GREEN GOLD: LOOKING BACK FOR A HEALTHIER AND SUSTAINABLE FUTURE – AN OVERVIEW OF SOUTH AFRICA’S MEDICINAL PLANT RESOURCES (PART 1)
-Dr Gary Stafford
This article is the first of a two-part series by Dr Gary Stafford on South Africa’s medicinal plant resources.
“The extraordinary floristic diversity in southern Africa is not only one of the region’s greatest natural assets, but also one of the botanical wonders of the world.”
Regions of floristic endemism in southern Africa: a review with emphasis on succulents (Van Wyk and Smith, 2001).
Dr Gary Stafford was born in Harare, Zimbabwe and studied botany and ethnobotany (the scientific study of the traditional knowledge and customs of a people concerning plants and their medical, religious, and other uses) at the University of KwaZulu-Natal (then the University of Natal, Pietermaritzburg). It was there that he developed a fondness for the flora of the KZN midlands and the Drakensberg. He also began working with various aspects of Zulu traditional medicine, completing a MSc on the effect of storage medicinal plant chemistry and biological activity, and a PhD on Zulu medicinal plants used to treat central nervous system related ailments. It was also during this period that he became aware of the academic, educational and conservational value of University botanical gardens.
During the two decades of his academic career he has had the privilege of working with the University Botanical Garden, Pietermaritzburg (UKZN), the Botanical Garden of the University of Copenhagen and the Botanical Garden of the University of Zurich. He is currently a postdoctoral researcher in the Department of Botany and Zoology at Stellenbosch University. He works closely with the curator of the Stellenbosch University Botanical Garden, Martin Smit.
The history of the Stellenbosch University Botanical Garden starts in 1902 when lecturer Dr Augusta Vera Duthie grew plants next to the then Main Building on campus for research and student practical lessons. The garden now houses an impressive collection of both indigenous and exotic plants (which can be explored online: https://sun.gardenexplorer.org/) including the oldest cultivated Welwitschia mirabilis (Tweeblaarkanniedood, Wonderplant, !Kharos) in the world which was planted in 1926 by the Stellenbosch University Botanical Garden’s first curator, Hans Herre. Martin Smit has a passion for Victoria water-lilies (Victoria cruziana – a native of the the Paraná-Paraguay basin) and in the summer these amazing plants are well worth a visit.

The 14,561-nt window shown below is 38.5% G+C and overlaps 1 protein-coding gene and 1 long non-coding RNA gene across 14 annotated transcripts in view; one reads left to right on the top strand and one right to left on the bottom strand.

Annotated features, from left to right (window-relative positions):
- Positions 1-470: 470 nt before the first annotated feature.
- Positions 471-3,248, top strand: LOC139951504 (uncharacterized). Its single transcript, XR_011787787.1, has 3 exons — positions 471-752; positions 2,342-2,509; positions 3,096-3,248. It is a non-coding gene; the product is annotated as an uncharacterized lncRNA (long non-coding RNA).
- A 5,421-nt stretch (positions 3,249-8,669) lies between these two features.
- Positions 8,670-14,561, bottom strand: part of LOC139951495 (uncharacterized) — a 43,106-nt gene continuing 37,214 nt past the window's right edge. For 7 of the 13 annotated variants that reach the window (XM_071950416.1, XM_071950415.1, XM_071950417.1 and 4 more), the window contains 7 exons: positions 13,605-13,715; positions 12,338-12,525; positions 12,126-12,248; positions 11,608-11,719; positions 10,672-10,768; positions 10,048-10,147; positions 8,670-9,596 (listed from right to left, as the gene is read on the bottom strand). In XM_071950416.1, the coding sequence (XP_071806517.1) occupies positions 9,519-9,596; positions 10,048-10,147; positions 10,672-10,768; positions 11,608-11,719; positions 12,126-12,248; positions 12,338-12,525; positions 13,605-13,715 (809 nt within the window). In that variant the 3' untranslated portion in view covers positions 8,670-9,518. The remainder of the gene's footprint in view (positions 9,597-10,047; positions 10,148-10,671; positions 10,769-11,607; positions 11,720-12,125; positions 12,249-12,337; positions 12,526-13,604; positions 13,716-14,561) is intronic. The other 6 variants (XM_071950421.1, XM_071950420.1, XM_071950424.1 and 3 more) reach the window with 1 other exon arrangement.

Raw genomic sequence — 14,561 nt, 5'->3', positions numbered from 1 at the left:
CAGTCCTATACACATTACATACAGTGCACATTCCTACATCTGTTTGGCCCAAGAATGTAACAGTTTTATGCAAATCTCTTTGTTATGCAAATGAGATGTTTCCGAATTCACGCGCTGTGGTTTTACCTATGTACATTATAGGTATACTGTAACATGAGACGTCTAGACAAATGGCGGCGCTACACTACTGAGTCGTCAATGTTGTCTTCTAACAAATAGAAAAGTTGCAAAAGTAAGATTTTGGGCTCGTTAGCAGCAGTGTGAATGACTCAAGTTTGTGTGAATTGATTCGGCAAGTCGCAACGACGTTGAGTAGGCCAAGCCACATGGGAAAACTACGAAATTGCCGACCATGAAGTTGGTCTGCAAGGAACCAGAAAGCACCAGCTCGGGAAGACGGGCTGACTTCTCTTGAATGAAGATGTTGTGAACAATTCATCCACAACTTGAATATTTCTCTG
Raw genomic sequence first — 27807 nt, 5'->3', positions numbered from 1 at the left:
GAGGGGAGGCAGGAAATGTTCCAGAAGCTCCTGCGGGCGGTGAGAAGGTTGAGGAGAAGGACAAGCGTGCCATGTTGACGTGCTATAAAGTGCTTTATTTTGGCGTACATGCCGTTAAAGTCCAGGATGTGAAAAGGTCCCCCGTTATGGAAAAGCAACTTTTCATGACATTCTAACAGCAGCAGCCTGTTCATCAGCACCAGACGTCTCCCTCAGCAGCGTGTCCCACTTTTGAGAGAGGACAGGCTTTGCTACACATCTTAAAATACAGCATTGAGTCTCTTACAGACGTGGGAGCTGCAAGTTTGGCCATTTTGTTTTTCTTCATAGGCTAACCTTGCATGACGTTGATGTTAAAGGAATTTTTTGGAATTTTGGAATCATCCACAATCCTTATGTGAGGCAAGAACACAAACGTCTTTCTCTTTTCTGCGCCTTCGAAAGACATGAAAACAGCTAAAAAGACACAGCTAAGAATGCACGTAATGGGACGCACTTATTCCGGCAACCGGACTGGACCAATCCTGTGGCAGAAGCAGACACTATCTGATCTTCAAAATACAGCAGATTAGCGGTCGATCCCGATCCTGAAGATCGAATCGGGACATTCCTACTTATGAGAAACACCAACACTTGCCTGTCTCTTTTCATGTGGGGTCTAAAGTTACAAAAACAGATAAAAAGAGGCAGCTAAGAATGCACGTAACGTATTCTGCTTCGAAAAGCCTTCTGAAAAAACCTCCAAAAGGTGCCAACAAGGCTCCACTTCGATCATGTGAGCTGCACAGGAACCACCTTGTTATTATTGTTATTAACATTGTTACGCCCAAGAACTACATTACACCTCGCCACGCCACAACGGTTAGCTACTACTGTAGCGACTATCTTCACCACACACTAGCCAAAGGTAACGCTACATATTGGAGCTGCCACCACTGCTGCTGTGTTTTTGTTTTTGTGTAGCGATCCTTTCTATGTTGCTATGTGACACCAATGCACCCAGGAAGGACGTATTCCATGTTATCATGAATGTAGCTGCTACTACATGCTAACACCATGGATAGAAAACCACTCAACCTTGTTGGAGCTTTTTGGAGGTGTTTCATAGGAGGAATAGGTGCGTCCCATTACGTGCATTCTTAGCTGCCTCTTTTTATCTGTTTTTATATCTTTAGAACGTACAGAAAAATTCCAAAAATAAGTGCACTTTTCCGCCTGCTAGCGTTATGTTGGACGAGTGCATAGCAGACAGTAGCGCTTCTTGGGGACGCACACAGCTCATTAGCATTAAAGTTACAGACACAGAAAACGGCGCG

Currently, according to www.bgci.org , there are 1775 botanical gardens and arboreta in 148 countries around the world. Today botanical gardens are playing a key role in the conservation of plants and the education of people who visit them.
Origins and importance of well curated botanical gardens
Like universities, botanical gardens have part of their origins in the church. The concept of a modern botanical garden evolved from cloister gardens and with them the development of apothecaries and physic gardens and the start of modern pharmaceutical science.
Charlemagne (742 to 814) is credited for commanding that his royal gardens contain medicinal plants, therefore establishing the basis for later botanic and physic gardens.
The Senate of the Venetian Republic founded the oldest existing botanical garden in Padua in 1545. The garden, which is currently affiliated with the University of Padua, today covers roughly 22,000 square meters, and is known for its special collections and historical design. In 1997, it was listed by UNESCO as a World Heritage Site on the following grounds:
“The Botanical Garden of Padua is the original of all botanical gardens throughout the world, and represents the birth of science, of scientific exchanges, and understanding of the relationship between nature and culture. It has made a profound contribution to the development of many modern scientific disciplines, notably botany, medicine, chemistry, ecology and pharmacy. “ (1997, UNESCO Inscription, 21st Session)
Throughout much of human history, plants have been important sources of not only food but also medicines. These should not be thought of as two separated entities but part of a continuum. Herbal remedies came about by observing nature and by trial and error and were passed down from generation to generation over thousands of years.
Several examples of uses of plants as medicines are revealed by archaeological data. One from South Africa is a 77,000-year-old bedding material found to have included leaves from a plant still valued for its toxicity to mosquitoes, Cryptocarya woodii (https://www.plantzafrica.com/plantcd/crytocarwood.htm).
Even today, more than half of the top 150 prescribed drugs in the United States has at least one compound derived from plants, and 80% of the world’s population depends on plants or plant extracts as their major source of healthcare.
Next month, in PART 2 of this article, Dr Stafford discusses medicinal plant use in South Africa and Traditional African Medicine.